NABOKV-L post 0018346, Sun, 24 May 2009 00:21:22 -0300

[NABOKOV-L] Pale Fire and another reference to "Pale Flambeau" (
Rameau's Castor et Pollux libretto)
Try as I may I can never stray too far from Nabokov. This afternoon I was listening to a marvellous 2008 production of Jean-Phillipe Rameau's "Castor et Pollux" (libretto by Pietter-Joseph Bernard), recorded live at Het Muziektheater,Amsterdam.
A word caught my attention, mainly because I remembered Priscilla Meyer's reference to a "pâle flambeau" in connection to "Pale Fire".

In "Find What the Sailor Has Hidden" (1988) Meyer discusses scientific references in PF ("Flora,Fauna, and Faery") and brings up CK's note, to line 80, in which he mentions Torfaeus and A.R.Wallace (a scientist who worked independently of Charles Darwin, but also came up with the theory of the survival of the fittest).

Meyer quotes an exchange from PF where "Shade takes the materialist position and Kinbote is aligned with Wallace" and its first lines are: " Shade: Personally, I am with the old snuff-takers: L'homme est né bon" .
I think Shade is here referring to Jean-Jacques Rousseau's famous ideal "good savage". Kinbote, to Wallace...

Meyer also mentions Wallace's "spiritualistic" investigations and informs that "Wallace recorded the proceedings of the many seances he attended". Wallace offers a long message,from August 1893, in French and purportedly sent by a dying Napoleon III to a medium who signed the poem as "Ésprit C". ( cf.P.Meyer, p.173). The lines she quotes are:

"Où vais-je?..../
Des bords du lit funèbre, ou palpite sa proie/
Aux lugubres clartés de son pâle flambeau,/
L'impitoyable mort me montre le tombeau./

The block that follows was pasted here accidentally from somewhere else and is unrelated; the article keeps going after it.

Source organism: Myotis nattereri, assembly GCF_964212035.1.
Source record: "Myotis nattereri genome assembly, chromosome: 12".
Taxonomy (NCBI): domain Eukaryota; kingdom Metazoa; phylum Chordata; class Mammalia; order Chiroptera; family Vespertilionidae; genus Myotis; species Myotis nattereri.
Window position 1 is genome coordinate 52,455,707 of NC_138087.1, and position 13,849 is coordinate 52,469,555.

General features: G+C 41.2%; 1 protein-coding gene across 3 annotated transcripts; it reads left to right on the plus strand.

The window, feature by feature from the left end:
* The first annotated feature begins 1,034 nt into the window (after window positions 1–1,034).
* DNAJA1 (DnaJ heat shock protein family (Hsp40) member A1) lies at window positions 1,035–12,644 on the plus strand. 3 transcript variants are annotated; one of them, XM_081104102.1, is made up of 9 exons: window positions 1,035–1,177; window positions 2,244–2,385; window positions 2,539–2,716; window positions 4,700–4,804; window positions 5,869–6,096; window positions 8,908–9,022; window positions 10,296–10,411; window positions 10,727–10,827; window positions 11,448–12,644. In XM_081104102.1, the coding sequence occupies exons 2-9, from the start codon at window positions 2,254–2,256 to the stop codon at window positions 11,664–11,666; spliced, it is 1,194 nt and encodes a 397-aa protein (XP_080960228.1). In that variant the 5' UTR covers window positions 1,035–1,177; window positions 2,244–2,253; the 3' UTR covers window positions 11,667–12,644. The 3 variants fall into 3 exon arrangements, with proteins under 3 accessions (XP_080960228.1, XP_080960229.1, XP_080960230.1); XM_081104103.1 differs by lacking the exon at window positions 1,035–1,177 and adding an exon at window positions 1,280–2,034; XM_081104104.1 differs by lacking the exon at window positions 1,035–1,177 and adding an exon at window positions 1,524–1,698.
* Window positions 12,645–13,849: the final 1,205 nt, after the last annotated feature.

Éternité profonde..."

Rameau was a contemporary of Jean-Jacques Rousseau who (information from the Rameau DVD recording) "had never recovered from Rameau's annihilating judgement on his own compositions."
In "Castor et Pollux," there are words that not only mention a "pâle flambeau" but are similarly applicable to a dying, or as is the case of Castor,a dead hero. Castor and Pollux are indirectly mentioned in ADA ( for example, in the panel in the Three Swans Hotel, with Leda and her eggs, from which Castor and Pollux hatched (only Pollux is "Jupiter Olorinus"' son, though). I don't remember if they are present in PF.

It is impossible to ascertain if the reference to Rousseau indicates VN's knowledge of Rameau and the libretto of his opera.
The links with Wallace are clear as is his reference to a poem "taken down by a medium".
And yet, independently of VN's knowledge (which was extensive!), certainly what the "Ésprit C" wrote was inspired in "Castor et Pollux" for there are too many words in common bt. their lines (flambeaux, tombeau, lugubre, clartés,funèbres...) A clear and demonstrable hoax, I'm sure.


(paraît dans le plus grand deuil)
Tristes apprêts, pâles flambeaux,
Jour plus affreux que les ténèbres
Astres lugubres des tombeaux,
Non, je ne verrai plus que vos clartés funèbres.
Toi, qui vois mon cour éperdu,
Père du jour, ô soleil, ô mon pére !
Je ne veux plus d'un bien que Castor
Et je renonce à la lumière.

Further links may present themselves ( "to borrow, to borrow or to borrow"?). Now, I must return to the opera and hear a little more.


Search archive with Google:

Contact the Editors:,
Visit Zembla:
View Nabokv-L policies:
Visit "Nabokov Online Journal:"

Manage subscription options: